Nope. Maybe I’ll think about that afterwards, who knows. Maybe I’ll then decided to run again in a lesser shoe, perhaps not. Maybe I’ll run in a similar pair to the ones worn by John Tracey in LA just so I can compare my time with his on a level playing field. Of course that’ll mean giving up gels and wearing a cotton vest too but hey we have to keep things the same I guess ;)


  • Registered Users Posts: 6,158 ✭✭✭ Swashbuckler


    sideswipe wrote:
    Nope. Maybe I’ll think about that afterwards, who knows. Maybe I’ll then decided to run again in a lesser shoe, perhaps not. Maybe I’ll run in a similar pair to the ones worn by John Tracey in LA just so I can compare my time with his on a level playing field. Of course that’ll mean giving up gels and wearing a cotton vest too but hey we have to keep things the same I guess

    I get your point and I'm under no illusions, yes times have moved on, yes we have better methods and technologies and gels and all that nowadays but this just seems like something more than that for me.

    I'm not really interested in comparing my times to the days of yore. I'm more interested in seeing if my training in 2020 is more effective than last year and so on. I have a pair of the 4%.i have used them. First question I asked myself after was, would I have run that time in my adizero? I dunno. Im not taking moral highground or anything. It just doesn't sit well with me.


  • Registered Users Posts: 2,414 ✭✭✭ sideswipe


    I get your point and I'm under no illusions, yes times have moved on, yes we have better methods and technologies and gels and all that nowadays but this just seems like something more than that for me.

    I'm not really interested in comparing my times to the days of yore. I'm more interested in seeing if my training in 2020 is more effective than last year and so on. I have a pair of the 4%.i have used them. First question I asked myself after was, would I have run that time in my adizero? I dunno. Im not taking moral highground or anything. It just doesn't sit well with me.

    If it’s legal I feel I’d be a fool not to use it. God knows I have enough disadvantages in a genetic sense. I can’t get my times adjusted to allow for the fact that I have a thyroid condition which has a big effect on recovery, weight and racing and training in warm humid conditions, essentially my body’s temperature regulator is bunched, if I run hard in humid, warm conditions I can’t cool properly pushing my HR way up to affect training/racing. Somebody offers me engineered shoes give an advantage I’ll take it with both hands, no apology. But each to their own.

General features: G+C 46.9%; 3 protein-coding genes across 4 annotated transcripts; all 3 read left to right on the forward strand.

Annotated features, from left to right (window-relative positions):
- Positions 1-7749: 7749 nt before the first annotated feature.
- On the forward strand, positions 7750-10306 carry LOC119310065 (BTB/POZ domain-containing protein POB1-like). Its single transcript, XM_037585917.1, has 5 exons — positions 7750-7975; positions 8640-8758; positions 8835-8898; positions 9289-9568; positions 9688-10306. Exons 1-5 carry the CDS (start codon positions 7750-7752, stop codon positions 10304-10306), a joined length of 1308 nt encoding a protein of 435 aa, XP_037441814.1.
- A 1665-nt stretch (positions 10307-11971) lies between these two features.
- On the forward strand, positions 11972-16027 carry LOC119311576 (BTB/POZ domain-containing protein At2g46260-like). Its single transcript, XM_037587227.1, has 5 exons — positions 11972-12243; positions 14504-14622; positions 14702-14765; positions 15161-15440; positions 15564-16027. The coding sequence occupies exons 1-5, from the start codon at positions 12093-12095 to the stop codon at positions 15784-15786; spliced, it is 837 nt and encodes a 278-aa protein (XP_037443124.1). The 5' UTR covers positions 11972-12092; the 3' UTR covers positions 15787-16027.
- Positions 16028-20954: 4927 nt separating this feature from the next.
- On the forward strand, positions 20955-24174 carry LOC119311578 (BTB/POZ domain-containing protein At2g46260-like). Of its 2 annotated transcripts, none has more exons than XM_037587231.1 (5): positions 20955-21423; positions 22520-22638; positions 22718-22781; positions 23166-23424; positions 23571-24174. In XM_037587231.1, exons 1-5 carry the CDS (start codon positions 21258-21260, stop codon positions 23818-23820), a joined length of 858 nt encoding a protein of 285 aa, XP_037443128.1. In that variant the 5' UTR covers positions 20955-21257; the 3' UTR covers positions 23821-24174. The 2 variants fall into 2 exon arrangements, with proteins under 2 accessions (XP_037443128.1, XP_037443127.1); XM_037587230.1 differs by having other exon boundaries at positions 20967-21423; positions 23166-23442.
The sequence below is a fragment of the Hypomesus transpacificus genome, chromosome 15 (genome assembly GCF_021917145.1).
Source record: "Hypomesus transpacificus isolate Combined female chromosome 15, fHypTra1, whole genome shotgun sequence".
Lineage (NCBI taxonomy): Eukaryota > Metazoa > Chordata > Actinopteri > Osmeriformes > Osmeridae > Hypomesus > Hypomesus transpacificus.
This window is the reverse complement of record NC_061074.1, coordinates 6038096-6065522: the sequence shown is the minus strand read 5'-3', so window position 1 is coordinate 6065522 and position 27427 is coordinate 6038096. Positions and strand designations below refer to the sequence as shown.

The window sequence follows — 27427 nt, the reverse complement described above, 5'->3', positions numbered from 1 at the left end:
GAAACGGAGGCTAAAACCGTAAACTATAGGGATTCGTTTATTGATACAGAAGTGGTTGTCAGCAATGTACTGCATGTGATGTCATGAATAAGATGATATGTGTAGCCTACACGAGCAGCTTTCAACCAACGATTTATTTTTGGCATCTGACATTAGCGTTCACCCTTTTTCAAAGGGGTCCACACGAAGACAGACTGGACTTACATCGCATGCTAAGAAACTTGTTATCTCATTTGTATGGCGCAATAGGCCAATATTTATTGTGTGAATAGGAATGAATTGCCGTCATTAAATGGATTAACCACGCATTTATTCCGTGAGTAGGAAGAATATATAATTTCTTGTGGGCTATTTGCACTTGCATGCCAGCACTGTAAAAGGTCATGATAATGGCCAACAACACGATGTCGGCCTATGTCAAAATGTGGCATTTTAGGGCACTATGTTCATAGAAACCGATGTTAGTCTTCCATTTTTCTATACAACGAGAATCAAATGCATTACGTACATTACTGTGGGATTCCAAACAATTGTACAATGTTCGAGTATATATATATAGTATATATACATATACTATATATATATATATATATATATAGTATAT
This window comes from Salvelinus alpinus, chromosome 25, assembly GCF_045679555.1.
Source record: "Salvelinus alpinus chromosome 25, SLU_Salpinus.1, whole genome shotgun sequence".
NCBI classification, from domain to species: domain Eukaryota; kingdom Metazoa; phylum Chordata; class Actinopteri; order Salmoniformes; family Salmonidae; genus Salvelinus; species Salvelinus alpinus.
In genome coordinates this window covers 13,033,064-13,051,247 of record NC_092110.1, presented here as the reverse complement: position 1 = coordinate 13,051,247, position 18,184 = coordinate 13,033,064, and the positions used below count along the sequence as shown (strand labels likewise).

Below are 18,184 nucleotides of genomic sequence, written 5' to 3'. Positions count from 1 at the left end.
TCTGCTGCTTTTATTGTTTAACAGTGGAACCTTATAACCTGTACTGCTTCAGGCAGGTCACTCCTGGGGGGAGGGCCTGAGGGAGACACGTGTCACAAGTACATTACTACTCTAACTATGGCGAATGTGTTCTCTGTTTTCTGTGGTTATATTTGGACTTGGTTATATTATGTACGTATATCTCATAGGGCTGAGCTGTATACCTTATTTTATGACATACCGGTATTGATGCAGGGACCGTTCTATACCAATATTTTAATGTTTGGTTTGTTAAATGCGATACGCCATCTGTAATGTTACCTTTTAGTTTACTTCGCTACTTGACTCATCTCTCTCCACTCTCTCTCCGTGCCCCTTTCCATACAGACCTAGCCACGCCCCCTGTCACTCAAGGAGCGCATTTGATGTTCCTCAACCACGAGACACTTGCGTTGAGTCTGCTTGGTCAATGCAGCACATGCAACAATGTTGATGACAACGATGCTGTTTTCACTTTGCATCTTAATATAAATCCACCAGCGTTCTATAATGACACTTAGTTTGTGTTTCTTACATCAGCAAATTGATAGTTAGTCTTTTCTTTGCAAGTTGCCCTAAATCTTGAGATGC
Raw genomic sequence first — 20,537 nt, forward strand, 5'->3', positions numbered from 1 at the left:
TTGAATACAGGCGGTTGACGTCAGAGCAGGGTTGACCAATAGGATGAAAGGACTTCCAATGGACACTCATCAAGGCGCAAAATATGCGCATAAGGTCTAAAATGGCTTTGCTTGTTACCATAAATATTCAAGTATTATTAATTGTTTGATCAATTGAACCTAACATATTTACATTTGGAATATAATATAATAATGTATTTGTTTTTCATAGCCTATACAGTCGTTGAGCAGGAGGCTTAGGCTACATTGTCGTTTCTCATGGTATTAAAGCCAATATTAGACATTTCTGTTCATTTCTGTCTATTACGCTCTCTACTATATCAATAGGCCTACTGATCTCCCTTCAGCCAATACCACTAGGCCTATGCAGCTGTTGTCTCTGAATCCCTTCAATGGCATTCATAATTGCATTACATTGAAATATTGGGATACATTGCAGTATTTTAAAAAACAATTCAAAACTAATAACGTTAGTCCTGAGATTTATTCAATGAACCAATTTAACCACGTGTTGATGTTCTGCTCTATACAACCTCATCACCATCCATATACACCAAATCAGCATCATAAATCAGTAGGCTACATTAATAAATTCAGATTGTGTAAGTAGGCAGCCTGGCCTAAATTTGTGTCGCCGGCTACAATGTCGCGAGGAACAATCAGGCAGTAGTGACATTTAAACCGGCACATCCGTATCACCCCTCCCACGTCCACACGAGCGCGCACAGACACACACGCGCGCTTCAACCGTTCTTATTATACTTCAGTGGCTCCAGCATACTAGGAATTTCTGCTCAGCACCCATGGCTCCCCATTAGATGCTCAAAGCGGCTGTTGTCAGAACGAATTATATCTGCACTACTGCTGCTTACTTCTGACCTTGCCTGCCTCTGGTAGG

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  • Registered Users Posts: 3,916 ✭✭✭ Itziger


    IvoryTower wrote: »
    Sounds like you're unwilling to accept you just bought yourself a nice pb ;)

    I don't recall quite as much fuss when I went from 3.03 to 2.59 in my Pearl Izumi!!! :)

    They're not even a running company FFS.


  • Registered Users Posts: 1,578 ✭✭✭ ultrapercy


    Nike have pulled the greatest stroke since Kiaser Sosa. How is it possible that so many people can fall for this ploy? Fair dues to them though nobody will ever pay less than 300 euros for a pair of runners again and the 1000 euro/dollar shoe is months away.


  • Registered Users Posts: 2,414 ✭✭✭ sideswipe


    ultrapercy wrote: »
    Nike have pulled the greatest stroke since Kiaser Sosa. How is it possible that so many people can fall for this ploy? Fair dues to them though nobody will ever pay less than 300 euros for a pair of runners again and the 1000 euro/dollar shoe is months away.

    You don't seriously believe that shoes will cost over 300 a pop from now on?

    As far as I remember Kiaser Sosa didn't actually exist. Whet Nike have done here is not a case of the emperors new clothes, they developed a shoe and made outlandish claims about them as sports companies and marketeers are renowned to do, the difference being that the claims turned out to be true and now everybody is losing their ****.

    I'm not trying to defend Nike here, they are a very questionable company. Maybe others are correct in terms of the overall health of the sport. I just have a very blinkered approach to my own goals.


  • Registered Users Posts: 1,158 ✭✭✭ and still ricky villa


    ultrapercy wrote: »
    Fair dues to them though nobody will ever pay less than 300 euros for a pair of runners again and the 1000 euro/dollar shoe is months away.

    That'll never happen
    (Sent from my €1000 iPhone)


  • Registered Users Posts: 3,450 ✭✭✭ Damo 2k9


    Currently awaiting delivery of a pair of Next%, zoom fly's are just about up apparently and I had the opportunity to a nice discount.

    Times have moved on, technology has moved on, its the regulations that are slow to catch up in Athletics case.

    I know I spoke to S about this the other night but take Golf for example.